Imagine stopping by your favorite pub on your way home from work. After you spend a couple of hours relaxing with your friends, you climb back into your car to continue your journey home.
But only a short distance from your house, you suddenly see red and blue lights flashing from behind you. The next thing you know, you are in the back of a squad car and on your way to jail on suspicion of drunk driving.
In Massachusetts, operating or driving under the influence (OUI/DUI) charges are very serious. Not only could you spend time in jail, but you could spend a couple of years on probation, experience problems in your career and be ordered to pay expensive fines. Here are a few more things that could happen after you are charged with an OUI or DUI.
Loss of license
After a DUI conviction, the Massachusetts Registry of Motor Vehicles will probably suspend your license. Depending on your circumstances, you might qualify for a restricted license so that you can continue driving to and from work.
Alcohol and drug dependency classes are a common consequence of a DUI conviction. You will probably have to pay for and attend such a program, perhaps as part of the terms of your probation.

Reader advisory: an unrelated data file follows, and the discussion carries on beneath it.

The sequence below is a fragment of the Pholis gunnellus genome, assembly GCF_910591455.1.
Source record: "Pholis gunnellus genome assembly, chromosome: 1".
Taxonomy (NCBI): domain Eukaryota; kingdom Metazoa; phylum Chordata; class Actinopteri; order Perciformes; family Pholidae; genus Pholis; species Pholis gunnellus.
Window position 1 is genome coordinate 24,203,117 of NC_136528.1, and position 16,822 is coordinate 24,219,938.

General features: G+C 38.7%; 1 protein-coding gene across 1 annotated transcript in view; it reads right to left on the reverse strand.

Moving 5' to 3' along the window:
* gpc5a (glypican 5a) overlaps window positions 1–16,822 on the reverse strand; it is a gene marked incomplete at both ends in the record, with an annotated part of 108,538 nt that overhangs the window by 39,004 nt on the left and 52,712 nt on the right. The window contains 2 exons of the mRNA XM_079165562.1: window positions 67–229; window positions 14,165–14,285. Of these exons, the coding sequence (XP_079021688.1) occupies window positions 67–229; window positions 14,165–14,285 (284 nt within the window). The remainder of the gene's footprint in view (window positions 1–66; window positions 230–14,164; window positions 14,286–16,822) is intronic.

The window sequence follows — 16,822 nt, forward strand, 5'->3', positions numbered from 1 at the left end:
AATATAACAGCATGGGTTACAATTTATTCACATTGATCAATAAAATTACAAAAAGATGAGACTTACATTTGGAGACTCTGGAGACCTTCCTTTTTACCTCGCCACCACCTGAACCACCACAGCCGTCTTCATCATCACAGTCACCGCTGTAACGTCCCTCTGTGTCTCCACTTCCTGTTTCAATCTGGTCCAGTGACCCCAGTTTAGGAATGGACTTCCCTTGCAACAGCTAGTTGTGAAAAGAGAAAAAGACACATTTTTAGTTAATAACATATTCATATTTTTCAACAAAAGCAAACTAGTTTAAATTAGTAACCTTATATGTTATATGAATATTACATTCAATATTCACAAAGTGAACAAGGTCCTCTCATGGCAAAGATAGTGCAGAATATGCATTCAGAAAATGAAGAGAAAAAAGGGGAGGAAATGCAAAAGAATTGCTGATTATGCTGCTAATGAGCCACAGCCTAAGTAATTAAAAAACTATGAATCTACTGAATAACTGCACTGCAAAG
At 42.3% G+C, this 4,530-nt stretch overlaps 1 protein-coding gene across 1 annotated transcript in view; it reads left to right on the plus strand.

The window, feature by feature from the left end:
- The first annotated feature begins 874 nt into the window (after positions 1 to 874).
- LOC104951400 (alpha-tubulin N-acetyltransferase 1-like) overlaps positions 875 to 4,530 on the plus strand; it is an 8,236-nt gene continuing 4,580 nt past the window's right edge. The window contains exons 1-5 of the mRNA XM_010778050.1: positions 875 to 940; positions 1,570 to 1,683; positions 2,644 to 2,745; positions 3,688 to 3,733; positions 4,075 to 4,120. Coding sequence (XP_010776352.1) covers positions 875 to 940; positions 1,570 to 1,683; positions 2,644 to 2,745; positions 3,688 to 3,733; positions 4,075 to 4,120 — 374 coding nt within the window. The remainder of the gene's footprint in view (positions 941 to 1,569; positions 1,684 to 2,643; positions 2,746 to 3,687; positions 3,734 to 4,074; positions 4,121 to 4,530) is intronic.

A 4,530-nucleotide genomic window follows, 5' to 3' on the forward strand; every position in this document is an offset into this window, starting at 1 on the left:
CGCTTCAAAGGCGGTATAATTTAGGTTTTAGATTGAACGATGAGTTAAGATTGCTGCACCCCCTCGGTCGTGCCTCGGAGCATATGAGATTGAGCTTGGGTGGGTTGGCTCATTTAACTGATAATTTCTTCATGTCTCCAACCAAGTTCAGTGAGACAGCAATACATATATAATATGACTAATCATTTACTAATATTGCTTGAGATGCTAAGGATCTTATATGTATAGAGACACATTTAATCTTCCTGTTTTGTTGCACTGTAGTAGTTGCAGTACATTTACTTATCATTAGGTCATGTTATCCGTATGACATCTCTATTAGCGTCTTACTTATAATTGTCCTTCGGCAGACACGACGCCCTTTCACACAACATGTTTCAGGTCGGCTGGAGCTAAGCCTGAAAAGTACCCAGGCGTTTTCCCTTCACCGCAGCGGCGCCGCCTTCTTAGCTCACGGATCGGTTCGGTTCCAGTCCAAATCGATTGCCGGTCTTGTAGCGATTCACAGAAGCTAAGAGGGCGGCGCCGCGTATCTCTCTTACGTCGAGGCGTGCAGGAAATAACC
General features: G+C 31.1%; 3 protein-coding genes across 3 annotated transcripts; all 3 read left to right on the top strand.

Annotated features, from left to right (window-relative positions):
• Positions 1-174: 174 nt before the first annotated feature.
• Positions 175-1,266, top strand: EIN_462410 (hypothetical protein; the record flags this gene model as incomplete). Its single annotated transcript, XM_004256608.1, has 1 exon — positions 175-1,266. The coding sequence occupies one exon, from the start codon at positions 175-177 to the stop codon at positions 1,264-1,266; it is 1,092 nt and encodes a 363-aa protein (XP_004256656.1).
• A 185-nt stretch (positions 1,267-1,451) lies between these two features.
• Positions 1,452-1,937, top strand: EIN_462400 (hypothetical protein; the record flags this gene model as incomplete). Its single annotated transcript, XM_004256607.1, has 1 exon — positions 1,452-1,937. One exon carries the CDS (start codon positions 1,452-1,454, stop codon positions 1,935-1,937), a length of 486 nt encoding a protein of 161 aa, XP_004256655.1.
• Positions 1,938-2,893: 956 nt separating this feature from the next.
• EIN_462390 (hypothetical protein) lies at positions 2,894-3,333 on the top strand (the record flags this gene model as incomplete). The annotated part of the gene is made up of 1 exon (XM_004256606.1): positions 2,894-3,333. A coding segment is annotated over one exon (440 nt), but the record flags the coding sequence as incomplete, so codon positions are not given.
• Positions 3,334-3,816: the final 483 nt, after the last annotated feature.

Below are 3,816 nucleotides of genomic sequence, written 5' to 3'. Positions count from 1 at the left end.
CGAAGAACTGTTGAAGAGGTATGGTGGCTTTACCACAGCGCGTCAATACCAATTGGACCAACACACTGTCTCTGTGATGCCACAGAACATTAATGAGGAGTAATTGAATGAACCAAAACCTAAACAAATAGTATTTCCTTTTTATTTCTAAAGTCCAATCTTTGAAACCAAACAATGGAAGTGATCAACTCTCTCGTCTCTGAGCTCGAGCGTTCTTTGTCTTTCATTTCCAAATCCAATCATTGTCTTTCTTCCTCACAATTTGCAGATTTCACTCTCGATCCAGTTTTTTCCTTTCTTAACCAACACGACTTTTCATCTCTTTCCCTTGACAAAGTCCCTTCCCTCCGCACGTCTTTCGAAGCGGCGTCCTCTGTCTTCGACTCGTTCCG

Punishments exists as a deterrent to encourage people to adhere to the law. In other words, the penalties for drinking and driving are in place to convince offenders not to do it again. However, this becomes more difficult for people with an alcohol addiction. It is possible that you will have to attend an evaluation to help with alcohol abuse.
Your auto insurance costs will go up
You may have seen your car insurance go up in the past after a minor traffic violation. This won’t be anything compared to the spike in rates you will experience after an OUI or DUI conviction. Your premiums might double or even triple as a result of a drunk driving incident.
The consequences of an OUI or DUI conviction can heavily impact your life for years to come. If you are facing drunk driving charges, it is important for you to remember your rights and options. With the right defense, you might be able to fight back against the charges and avoid a conviction or have the charges reduced.